MIT Creates Software to Track Supplies to the Moon
- Wednesday, 18 April 2007
By 2020, NASA plans to establish a long-term human presence on the Moon, which means that necessities such as fuel, food and oxygen, and spare parts would have to get from the Earth to the Moon as predictably as an Earth-based delivery system - especially when the delivery point is 240,000 miles away.
MIT researchers and professors Olivier L. de Weck and David Simchi-Levi created SpaceNet software for modeling interplanetary supply chains. Although "supply chain" usually refers to the flow of goods in and out of manufacturing facilities and retail stores, an interplanetary supply chain would operate much the same way.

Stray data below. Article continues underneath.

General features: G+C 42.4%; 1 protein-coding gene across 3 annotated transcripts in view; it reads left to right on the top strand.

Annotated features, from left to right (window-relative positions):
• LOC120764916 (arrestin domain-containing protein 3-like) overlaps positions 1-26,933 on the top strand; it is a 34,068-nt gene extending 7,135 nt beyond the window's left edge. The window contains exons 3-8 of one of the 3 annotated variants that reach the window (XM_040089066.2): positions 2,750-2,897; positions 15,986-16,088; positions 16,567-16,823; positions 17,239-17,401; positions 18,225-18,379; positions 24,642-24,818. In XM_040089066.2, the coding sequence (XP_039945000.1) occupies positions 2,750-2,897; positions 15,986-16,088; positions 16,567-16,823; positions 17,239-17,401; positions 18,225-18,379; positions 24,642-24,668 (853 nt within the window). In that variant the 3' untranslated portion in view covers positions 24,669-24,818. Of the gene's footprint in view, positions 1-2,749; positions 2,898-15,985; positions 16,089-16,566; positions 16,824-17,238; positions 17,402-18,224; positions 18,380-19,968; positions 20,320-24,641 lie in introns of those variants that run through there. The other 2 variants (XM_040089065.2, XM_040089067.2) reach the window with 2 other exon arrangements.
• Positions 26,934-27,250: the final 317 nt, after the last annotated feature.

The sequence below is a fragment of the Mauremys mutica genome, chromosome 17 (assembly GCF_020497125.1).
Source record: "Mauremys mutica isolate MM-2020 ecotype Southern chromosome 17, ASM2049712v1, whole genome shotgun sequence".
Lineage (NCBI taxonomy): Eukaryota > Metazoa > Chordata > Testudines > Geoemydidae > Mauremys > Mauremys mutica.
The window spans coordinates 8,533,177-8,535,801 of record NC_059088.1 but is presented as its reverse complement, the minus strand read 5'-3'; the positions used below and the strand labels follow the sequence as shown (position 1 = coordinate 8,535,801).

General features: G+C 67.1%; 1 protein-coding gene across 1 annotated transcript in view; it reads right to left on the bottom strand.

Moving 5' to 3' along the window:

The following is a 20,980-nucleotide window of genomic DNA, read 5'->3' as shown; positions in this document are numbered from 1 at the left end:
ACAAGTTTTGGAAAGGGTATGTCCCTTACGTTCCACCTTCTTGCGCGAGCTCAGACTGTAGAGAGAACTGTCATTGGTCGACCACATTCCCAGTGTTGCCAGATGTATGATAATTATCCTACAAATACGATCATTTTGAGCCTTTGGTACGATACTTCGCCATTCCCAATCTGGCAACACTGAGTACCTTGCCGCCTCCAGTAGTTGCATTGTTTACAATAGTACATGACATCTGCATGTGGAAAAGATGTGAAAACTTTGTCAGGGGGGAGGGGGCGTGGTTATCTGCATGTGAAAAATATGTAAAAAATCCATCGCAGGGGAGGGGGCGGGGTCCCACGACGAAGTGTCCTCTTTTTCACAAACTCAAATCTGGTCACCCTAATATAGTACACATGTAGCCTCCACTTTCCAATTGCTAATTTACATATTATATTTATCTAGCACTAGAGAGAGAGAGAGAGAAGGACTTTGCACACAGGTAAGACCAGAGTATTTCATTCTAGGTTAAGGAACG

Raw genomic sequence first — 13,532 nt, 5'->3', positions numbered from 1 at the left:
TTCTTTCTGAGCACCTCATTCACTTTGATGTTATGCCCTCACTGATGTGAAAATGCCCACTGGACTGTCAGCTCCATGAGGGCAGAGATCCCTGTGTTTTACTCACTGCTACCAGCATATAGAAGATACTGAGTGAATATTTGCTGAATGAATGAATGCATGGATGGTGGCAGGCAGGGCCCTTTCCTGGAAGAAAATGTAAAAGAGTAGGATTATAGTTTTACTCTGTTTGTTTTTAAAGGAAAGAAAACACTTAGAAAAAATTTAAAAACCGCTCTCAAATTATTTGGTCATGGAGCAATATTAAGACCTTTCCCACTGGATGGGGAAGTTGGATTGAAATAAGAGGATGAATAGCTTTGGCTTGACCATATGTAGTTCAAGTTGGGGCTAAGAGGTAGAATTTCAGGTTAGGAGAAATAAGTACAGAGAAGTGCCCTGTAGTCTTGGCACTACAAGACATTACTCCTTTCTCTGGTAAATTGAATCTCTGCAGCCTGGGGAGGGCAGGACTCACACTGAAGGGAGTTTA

The system is based on a network of nodes on planetary surfaces, in stable orbits around the Earth, the moon, or Mars, or at well- defined points in space where the gravitational force between the two bodies cancel each other out. These nodes act as a source, point of consumption, or transfer point for space exploration logistics.
SpaceNet simulates the flow of vehicles, crew, and supply items through the trajectories of a space supply network, taking into account how much fuel and time are needed for single missions as well as multi-year campaigns in which a cargo shipment might have to be prepositioned by one set of vehicles or crewmembers while being used by another.